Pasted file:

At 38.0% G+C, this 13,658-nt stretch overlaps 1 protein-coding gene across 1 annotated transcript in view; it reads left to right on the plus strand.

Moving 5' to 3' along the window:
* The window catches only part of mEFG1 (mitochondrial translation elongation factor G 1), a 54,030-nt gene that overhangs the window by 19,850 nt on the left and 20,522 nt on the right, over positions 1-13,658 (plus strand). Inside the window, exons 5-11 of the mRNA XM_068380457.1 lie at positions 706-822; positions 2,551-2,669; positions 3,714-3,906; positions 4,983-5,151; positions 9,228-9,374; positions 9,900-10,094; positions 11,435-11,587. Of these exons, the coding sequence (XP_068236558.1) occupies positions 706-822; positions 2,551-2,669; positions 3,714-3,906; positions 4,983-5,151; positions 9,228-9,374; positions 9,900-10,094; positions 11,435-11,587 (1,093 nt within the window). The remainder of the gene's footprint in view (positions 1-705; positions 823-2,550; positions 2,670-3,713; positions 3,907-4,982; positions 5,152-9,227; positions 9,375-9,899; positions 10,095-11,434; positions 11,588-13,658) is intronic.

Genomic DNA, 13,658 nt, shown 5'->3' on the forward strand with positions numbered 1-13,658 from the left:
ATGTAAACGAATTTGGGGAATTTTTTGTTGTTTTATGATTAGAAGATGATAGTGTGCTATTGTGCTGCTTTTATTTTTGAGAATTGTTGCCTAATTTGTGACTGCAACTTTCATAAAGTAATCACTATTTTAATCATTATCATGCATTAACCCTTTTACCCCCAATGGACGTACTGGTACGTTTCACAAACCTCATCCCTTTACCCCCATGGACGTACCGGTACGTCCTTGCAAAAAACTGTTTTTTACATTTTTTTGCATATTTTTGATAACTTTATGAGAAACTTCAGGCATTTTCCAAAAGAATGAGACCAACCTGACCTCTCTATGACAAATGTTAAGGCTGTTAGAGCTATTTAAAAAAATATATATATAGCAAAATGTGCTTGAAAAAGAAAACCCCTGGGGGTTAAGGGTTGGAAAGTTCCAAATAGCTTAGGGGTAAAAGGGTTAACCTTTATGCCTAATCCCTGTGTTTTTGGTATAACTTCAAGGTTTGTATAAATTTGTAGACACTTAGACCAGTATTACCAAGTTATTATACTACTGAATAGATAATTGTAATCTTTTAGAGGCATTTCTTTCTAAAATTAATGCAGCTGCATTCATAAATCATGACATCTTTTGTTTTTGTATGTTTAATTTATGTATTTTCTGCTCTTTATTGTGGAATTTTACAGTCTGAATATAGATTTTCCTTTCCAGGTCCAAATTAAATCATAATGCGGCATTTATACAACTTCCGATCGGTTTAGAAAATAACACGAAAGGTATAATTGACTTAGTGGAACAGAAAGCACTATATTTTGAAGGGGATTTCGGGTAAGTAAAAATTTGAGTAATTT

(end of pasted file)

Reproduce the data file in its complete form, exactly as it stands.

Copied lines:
At 38.0% G+C, this 13,658-nt stretch overlaps 1 protein-coding gene across 1 annotated transcript in view; it reads left to right on the plus strand.

Moving 5' to 3' along the window:
* The window catches only part of mEFG1 (mitochondrial translation elongation factor G 1), a 54,030-nt gene that overhangs the window by 19,850 nt on the left and 20,522 nt on the right, over positions 1-13,658 (plus strand). Inside the window, exons 5-11 of the mRNA XM_068380457.1 lie at positions 706-822; positions 2,551-2,669; positions 3,714-3,906; positions 4,983-5,151; positions 9,228-9,374; positions 9,900-10,094; positions 11,435-11,587. Of these exons, the coding sequence (XP_068236558.1) occupies positions 706-822; positions 2,551-2,669; positions 3,714-3,906; positions 4,983-5,151; positions 9,228-9,374; positions 9,900-10,094; positions 11,435-11,587 (1,093 nt within the window). The remainder of the gene's footprint in view (positions 1-705; positions 823-2,550; positions 2,670-3,713; positions 3,907-4,982; positions 5,152-9,227; positions 9,375-9,899; positions 10,095-11,434; positions 11,588-13,658) is intronic.

Genomic DNA, 13,658 nt, shown 5'->3' on the forward strand with positions numbered 1-13,658 from the left:
ATGTAAACGAATTTGGGGAATTTTTTGTTGTTTTATGATTAGAAGATGATAGTGTGCTATTGTGCTGCTTTTATTTTTGAGAATTGTTGCCTAATTTGTGACTGCAACTTTCATAAAGTAATCACTATTTTAATCATTATCATGCATTAACCCTTTTACCCCCAATGGACGTACTGGTACGTTTCACAAACCTCATCCCTTTACCCCCATGGACGTACCGGTACGTCCTTGCAAAAAACTGTTTTTTACATTTTTTTGCATATTTTTGATAACTTTATGAGAAACTTCAGGCATTTTCCAAAAGAATGAGACCAACCTGACCTCTCTATGACAAATGTTAAGGCTGTTAGAGCTATTTAAAAAAATATATATATAGCAAAATGTGCTTGAAAAAGAAAACCCCTGGGGGTTAAGGGTTGGAAAGTTCCAAATAGCTTAGGGGTAAAAGGGTTAACCTTTATGCCTAATCCCTGTGTTTTTGGTATAACTTCAAGGTTTGTATAAATTTGTAGACACTTAGACCAGTATTACCAAGTTATTATACTACTGAATAGATAATTGTAATCTTTTAGAGGCATTTCTTTCTAAAATTAATGCAGCTGCATTCATAAATCATGACATCTTTTGTTTTTGTATGTTTAATTTATGTATTTTCTGCTCTTTATTGTGGAATTTTACAGTCTGAATATAGATTTTCCTTTCCAGGTCCAAATTAAATCATAATGCGGCATTTATACAACTTCCGATCGGTTTAGAAAATAACACGAAAGGTATAATTGACTTAGTGGAACAGAAAGCACTATATTTTGAAGGGGATTTCGGGTAAGTAAAAATTTGAGTAATTT